By Melanie Nathan, December 10, 2015.
Statement by U.S. Secretary of State , John Kerry, released for International Human Rights day, lacks a robust reflection on all corners of this globe:
“The Universal Declaration of Human Rights was forged in the aftermath of World War II to protect freedom and prevent future atrocities. As we commemorate it today, we recall President Franklin Roosevelt’s 1941 Four Freedoms address, which inspired the Universal Declaration, and which the United Nations selected as this year’s theme for International Human Rights Day.
The “four freedoms” – of speech and religion, from want and fear – are as relevant and compelling today as they were when Roosevelt spoke almost three quarters of a century ago.
These freedoms and the Universal Declaration in which they are now enshrined serve as a beacon for Tunisians as they continue their brave transition from dictatorship to democracy; for Burmese who fought tirelessly to bring about this year’s historic election; for former member of parliament and human rights activist Murod Juraev of Uzbekistan released at long last; for prisoners of conscience who still long for their freedom, such as Liu Xiaobo of China, Bassel Khartabil of Syria, Leopoldo Lopez of Venezuela; and journalists, artists, religious minority leaders, and women’s rights activists detained unjustly in Iran.
On this day – and every day – we call on the government of Burundi to stem the alarming levels of violence threatening that country’s stability; on the governments of China, Cuba, Egypt, Eritrea, Ethiopia, Iran, Russia, Saudi Arabia, and Venezuela, among others, to stop stifling free and open media; and on the regime in North Korea to immediately shut down the camps where tens of thousands of political prisoners are starving, suffering, and working without pay.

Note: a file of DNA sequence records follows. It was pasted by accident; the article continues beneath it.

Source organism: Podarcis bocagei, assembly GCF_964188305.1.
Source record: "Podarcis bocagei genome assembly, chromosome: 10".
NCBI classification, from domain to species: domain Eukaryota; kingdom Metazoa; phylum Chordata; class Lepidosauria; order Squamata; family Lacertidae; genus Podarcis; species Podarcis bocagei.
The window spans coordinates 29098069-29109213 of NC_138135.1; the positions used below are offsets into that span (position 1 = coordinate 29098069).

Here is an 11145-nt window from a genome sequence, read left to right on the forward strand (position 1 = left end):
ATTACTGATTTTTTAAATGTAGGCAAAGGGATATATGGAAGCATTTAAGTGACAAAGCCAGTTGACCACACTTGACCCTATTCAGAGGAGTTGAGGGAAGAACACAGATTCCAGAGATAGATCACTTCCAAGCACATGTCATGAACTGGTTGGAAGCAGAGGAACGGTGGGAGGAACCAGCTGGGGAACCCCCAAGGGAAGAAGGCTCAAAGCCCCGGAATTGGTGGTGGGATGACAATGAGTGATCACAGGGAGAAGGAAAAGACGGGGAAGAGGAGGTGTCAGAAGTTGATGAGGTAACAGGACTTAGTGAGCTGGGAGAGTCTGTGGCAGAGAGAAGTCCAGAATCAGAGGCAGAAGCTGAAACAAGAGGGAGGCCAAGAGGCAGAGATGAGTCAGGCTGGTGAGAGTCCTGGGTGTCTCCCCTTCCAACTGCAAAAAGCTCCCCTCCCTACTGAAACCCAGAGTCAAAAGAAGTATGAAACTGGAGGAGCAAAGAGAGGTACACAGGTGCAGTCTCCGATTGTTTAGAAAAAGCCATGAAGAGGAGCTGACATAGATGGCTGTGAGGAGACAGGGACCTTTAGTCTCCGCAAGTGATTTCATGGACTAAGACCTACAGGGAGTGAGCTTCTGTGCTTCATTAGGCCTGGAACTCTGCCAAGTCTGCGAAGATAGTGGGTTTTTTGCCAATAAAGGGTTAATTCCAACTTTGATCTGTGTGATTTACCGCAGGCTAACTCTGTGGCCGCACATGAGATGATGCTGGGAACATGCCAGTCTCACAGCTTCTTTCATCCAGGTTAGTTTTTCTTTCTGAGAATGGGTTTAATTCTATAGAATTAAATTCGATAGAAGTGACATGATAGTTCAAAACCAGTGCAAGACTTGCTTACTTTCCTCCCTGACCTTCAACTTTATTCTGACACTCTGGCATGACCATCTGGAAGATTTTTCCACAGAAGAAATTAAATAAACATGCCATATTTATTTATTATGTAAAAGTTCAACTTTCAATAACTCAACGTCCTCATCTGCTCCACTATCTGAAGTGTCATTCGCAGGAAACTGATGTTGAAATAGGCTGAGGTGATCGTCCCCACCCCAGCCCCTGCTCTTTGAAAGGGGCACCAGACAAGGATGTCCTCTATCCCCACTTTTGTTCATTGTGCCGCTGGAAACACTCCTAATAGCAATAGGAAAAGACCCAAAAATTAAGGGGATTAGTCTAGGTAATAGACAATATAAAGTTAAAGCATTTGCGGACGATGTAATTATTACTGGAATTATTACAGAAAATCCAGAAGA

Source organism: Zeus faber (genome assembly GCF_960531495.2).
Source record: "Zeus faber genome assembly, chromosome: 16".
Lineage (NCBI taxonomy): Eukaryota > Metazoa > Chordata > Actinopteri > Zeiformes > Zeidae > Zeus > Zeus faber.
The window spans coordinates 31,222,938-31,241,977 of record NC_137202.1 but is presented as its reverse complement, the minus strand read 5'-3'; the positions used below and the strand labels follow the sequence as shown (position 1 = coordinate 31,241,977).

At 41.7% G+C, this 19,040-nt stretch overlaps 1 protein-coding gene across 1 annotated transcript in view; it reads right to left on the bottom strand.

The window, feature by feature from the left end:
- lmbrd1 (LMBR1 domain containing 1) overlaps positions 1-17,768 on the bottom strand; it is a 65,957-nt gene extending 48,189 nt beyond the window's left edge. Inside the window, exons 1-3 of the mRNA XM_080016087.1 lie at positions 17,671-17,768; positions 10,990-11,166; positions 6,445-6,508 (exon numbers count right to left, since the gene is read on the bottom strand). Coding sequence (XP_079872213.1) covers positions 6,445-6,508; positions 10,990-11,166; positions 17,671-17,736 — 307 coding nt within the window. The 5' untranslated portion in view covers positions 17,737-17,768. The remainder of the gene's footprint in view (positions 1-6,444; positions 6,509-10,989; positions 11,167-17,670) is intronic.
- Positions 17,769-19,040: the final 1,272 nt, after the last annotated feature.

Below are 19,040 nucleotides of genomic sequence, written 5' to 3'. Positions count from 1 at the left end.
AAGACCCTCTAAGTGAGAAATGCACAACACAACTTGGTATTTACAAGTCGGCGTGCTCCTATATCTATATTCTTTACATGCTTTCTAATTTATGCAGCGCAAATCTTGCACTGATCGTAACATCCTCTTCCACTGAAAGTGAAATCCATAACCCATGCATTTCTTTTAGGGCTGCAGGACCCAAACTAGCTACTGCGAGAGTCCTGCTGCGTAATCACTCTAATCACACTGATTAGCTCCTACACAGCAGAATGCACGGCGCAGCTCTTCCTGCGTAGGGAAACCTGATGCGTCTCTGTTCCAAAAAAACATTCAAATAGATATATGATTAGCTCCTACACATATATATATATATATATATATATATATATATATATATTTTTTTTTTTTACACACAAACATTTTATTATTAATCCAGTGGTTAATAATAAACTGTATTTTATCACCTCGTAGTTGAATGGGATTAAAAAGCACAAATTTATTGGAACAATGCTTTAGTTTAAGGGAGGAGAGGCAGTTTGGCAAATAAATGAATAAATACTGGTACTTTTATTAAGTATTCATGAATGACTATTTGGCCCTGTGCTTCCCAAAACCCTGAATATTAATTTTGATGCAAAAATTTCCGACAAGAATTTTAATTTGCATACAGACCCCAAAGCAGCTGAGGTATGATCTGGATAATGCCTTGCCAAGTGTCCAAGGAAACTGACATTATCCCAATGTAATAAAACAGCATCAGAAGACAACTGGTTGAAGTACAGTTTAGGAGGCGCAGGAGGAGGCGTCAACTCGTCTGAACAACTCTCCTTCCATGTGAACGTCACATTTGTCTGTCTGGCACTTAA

We decry the ongoing repression and brutality of the Assad regime in Syria and we stand resolute in our fight against the terrorism perpetrated by Daesh, Boko Haram, al-Qaeda, al-Shabaab and other groups who have zero regard for human rights, or for human life.
Today, we recommit to the truth that human beings of every faith, ethnicity, sexual orientation and background are endowed with “equal and inalienable rights.”
The vigilant, unwavering advancement of those rights will make the world safer and more prosperous for us all.” John Kerry, U.S. Secretary of State.
Allow me to add that it is on this day that we must condemn the harm being perpetrated against women, children and LGBTI people around the world. With this in mind I reflect especially on the anti-homosexuality milieu and push for more punitive legislation against LGBT people in African countries such as Sudan, DRC, Cameroon, Nigeria, The Gambia, Uganda, Kenya and others.
I also urge the United Nations and US Government to stand firmly against the serious human rights infractions in Saudi Arabia:
“Saudi Arabia continued in 2014 to try, convict, and imprison political dissidents and human rights activists solely on account of their peaceful activities. Systematic discrimination against women and religious minorities continued. Authorities failed to enact systematic measures to protect the rights of 9 million foreign workers. As in past years, authorities subjected hundreds of people to unfair trials and arbitrary detention. New anti-terrorism regulations that took effect in 2014 can be used to criminalize almost any form of peaceful criticism of the authorities as terrorism.” (HRW)
How do we in good conscience reward such countries by allowing leadership roles in the United Nations. I just cannot fathom this!
By – Melanie Nathan, Executive Director, African Human Rights Coalition.